Heather in Rome

The World is a book, and those who do not travel read only a page. - St. Augustine

Tuesday, July 11

Euro Trip

If anyone is still reading the blog, here is the latest update. I'm in Paris and will be here until the 15th. After that I head to Milan and hang out with Matteo for a day, then it's off to walk between the 5 coastal villages of the Cinque Terre before leaving for Cali on July 19th. I've been to Salzburg, Austria; Altotting, Munich, and near Eisenach, Germany; and now France.

I'll have to write more later, but I wanted to throw out a proposal to anyone who is interested. For however long I am at home, I would like to start a prayer group similiar to what I did in the school. It would start with praise Emmanuel style and then have some time for prayer and then maybe it would end with sharing on how God has worked in our lives during the week. It's really simple yet it helps us see how God is working in our lives. So, everyone is welcome to think about it and let me know. Part of the process will be seeing where the Spirit leads as I adapt all I've learned into a form that fits with normal Cali life.

Got to go. The Eiffel Tower awaits me tomorrow.

Monday, June 19

Short Update

Life is crazy right now. It always is this year, but with 11 days left in the school year, every moment is packed more than usual. Just some shorts points about life. Pentacost was busy with missions at St. Maria Maggiore (a major basilica in Rome) and St. Maria in Via and for the gathering of all the new communities on the vigil of Pentacost with the Pope, we were sitting on the stage close to the Pope once again. Being in the school with its connections is amazing. Since then there was the household weekend, which I think I wrote about. I succeeded in driving through Rome and did pretty well if you ask me. Yesterday we had our farewell party with all our teachers throughout the year and friends that we have made. It was in a small garden downstairs with music, lots of food, skits, and good people.
I've got to go, but please pray for the soul of my grandma, Phyllis. She died on Friday after having a stroke 8 days before that. The family is doing fine and so am I. I'm coming home as planned, after a vacation that as of yet is still not planned. I have to get on that.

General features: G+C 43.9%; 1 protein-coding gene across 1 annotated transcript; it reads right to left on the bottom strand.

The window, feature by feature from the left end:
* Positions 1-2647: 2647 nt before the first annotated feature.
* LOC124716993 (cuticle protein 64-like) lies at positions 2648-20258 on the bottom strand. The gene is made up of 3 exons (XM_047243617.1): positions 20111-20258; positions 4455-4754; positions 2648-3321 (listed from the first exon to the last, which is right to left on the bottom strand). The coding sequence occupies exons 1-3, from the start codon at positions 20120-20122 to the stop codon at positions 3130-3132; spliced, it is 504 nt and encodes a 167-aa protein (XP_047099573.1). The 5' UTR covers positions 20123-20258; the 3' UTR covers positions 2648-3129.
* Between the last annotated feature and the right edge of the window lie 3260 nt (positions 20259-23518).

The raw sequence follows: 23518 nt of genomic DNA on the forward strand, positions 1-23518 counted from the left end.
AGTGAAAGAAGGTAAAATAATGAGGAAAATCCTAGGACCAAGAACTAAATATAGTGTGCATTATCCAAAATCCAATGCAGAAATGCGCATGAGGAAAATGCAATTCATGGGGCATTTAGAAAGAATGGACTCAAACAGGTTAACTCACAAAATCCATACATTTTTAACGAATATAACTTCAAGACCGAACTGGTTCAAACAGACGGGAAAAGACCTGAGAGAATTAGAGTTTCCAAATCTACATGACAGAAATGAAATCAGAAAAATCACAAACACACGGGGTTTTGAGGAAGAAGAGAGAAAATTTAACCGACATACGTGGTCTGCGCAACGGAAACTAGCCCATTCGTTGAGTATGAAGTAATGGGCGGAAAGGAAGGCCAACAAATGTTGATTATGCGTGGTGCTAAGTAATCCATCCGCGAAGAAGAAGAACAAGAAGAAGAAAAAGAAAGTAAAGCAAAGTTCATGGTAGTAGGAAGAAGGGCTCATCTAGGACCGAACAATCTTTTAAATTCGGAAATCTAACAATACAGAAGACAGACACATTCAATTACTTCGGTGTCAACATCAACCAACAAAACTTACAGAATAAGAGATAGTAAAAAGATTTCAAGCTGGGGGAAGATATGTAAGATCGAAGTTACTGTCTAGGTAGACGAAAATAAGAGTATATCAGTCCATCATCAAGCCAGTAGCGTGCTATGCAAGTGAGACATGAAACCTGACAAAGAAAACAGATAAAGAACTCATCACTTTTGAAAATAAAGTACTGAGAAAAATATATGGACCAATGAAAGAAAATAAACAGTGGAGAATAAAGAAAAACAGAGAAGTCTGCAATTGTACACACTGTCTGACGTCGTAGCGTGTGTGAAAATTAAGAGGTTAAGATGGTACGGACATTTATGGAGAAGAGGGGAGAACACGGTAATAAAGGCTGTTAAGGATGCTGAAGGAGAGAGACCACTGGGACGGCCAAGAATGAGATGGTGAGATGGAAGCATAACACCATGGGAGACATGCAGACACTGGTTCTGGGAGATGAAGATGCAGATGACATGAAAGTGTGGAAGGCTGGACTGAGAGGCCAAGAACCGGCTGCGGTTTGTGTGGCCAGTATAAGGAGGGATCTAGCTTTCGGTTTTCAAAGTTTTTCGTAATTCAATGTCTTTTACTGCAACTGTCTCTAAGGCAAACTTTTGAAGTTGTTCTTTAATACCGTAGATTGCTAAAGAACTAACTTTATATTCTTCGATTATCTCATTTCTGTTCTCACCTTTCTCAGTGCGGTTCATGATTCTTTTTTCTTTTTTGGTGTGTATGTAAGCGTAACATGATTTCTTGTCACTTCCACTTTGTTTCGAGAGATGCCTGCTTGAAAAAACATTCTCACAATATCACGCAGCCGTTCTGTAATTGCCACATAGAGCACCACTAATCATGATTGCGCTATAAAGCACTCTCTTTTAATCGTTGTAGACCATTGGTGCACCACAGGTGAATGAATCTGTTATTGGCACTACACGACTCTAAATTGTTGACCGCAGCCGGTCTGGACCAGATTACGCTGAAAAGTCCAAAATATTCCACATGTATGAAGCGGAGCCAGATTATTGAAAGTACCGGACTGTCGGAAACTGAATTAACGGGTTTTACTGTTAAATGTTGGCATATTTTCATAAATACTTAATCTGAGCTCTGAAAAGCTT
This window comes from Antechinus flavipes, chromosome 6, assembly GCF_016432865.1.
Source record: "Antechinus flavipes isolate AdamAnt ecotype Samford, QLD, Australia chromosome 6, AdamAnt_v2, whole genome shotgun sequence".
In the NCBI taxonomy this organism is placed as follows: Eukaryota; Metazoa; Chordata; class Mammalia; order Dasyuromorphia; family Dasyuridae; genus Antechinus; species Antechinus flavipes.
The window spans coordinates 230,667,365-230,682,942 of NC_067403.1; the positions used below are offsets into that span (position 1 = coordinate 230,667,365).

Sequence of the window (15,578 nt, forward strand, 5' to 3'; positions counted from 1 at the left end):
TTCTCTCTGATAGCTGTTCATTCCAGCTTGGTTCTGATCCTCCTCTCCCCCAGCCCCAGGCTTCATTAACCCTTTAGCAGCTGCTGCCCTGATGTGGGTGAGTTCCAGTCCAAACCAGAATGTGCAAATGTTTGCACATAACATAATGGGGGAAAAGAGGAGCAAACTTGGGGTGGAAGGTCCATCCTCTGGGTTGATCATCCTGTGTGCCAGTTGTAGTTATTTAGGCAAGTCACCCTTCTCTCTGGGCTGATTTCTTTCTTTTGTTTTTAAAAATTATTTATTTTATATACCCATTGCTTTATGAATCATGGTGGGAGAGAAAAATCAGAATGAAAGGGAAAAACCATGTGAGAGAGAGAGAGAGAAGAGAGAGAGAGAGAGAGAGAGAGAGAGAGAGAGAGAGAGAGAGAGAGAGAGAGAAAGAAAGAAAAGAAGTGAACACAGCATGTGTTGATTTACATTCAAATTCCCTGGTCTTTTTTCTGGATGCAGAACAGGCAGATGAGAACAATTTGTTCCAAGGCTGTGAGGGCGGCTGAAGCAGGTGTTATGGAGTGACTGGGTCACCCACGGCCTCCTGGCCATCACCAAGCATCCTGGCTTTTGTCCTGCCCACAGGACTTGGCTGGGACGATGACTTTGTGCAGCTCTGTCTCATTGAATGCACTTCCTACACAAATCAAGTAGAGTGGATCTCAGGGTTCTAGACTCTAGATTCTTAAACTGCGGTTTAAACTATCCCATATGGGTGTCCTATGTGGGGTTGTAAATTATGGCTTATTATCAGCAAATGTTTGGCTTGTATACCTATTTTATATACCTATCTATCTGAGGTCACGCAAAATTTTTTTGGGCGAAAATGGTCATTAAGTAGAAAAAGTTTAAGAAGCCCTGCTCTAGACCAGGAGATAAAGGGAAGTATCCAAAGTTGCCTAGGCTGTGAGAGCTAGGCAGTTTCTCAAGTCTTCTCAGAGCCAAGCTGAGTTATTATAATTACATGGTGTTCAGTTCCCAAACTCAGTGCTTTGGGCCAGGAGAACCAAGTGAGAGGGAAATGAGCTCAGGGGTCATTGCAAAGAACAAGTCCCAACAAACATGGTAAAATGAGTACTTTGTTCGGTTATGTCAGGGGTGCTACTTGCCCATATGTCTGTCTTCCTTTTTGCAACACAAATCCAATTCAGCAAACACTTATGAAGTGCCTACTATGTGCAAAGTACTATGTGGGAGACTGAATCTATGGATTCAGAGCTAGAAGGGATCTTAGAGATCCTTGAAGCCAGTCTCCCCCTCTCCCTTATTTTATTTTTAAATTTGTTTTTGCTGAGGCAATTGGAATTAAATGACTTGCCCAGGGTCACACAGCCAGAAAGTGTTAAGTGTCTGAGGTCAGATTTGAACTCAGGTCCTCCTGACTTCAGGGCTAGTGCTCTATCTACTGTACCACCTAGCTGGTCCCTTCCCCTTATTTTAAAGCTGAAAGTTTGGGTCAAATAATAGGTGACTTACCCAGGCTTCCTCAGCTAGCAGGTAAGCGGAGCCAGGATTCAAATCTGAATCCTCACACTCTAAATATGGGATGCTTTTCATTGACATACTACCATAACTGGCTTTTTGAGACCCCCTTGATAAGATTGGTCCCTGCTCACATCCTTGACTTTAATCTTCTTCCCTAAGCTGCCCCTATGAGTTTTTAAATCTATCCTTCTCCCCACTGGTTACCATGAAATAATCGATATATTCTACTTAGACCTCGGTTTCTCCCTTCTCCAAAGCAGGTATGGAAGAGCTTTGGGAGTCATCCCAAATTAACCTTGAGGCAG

Friday, June 9

Household Weekend Away

This weekend is a household weekend away. The school separates into the four household groups and we attack various parts of Italy. My group of girls is going to San Giovanni Rotondo, the city where St. Padre Pio is from. It is on the east coast of Italy, more south of Rome. It's not easily accessible by train or bus, so guess what? We're driving and at least in the crazy cities it is going to be me who drives. Teresa and Siska drive on the left side of the road so in the cities they are out. Carole is the only one who has driven in the past 8 months, but her ankle is still recovering and is not ready for the gas pedal. Anna has her license but isn't comfortable driving so that leaves me. Yikes!!! Italian drivers are crazy. I haven't driven in 8 months. It's a manuel, which I can drive, but if I get stuck on a big hill it could be a little scary. And lastly, Rome streets are chaos. So keep me in mind when you are driving this weekend and maybe offer up a little prayer. I have to pull out my CA freeway driving skills.

Wednesday, June 7

After More than 8 Months of Pasta

Well, there are only 23 days left in the school, then I have 19 days of travel around Europe, which means that I will be back in Cali in 42 days. I thought I should prepare people for at least the physical changes so people aren't shocked when I come home. I haven't posted pictures for awhile so I don't know if you have seen my new hair cut. I've had it since last month, courtesy of Marco our lovely student barber, and everyone thinks it looks really nice. Feminine, good style for my personality, etc. It's shorter, with framing around my face. Difficult to explain, but maybe I'll have pictures soon.
On the bad side, I've probably gained 6-8 pounds and lost some muscle at the same time. It's terrible. When you lose muscle, you're supposed to lose weight too. Not when I'm eating 2 courses a meal, with pasta counting as one of them, and not exercising as much as I used to. My cardiovascular fitness has dropped too. Augghh. I need a gym when I get home and a physical hockey game. How I miss hockey sometimes when I'm here. I didn't miss it a lot last year, I guess because I was doing other athletic activities, but now I do.

Thursday, May 25

St. Maria Maggiore Mission

Last weekend, the school had a two day mission at St. Maria Maggiore, one of the four major basilicas in Rome, and it was wonderful. I am constantly amazed by what happens when we go on mission.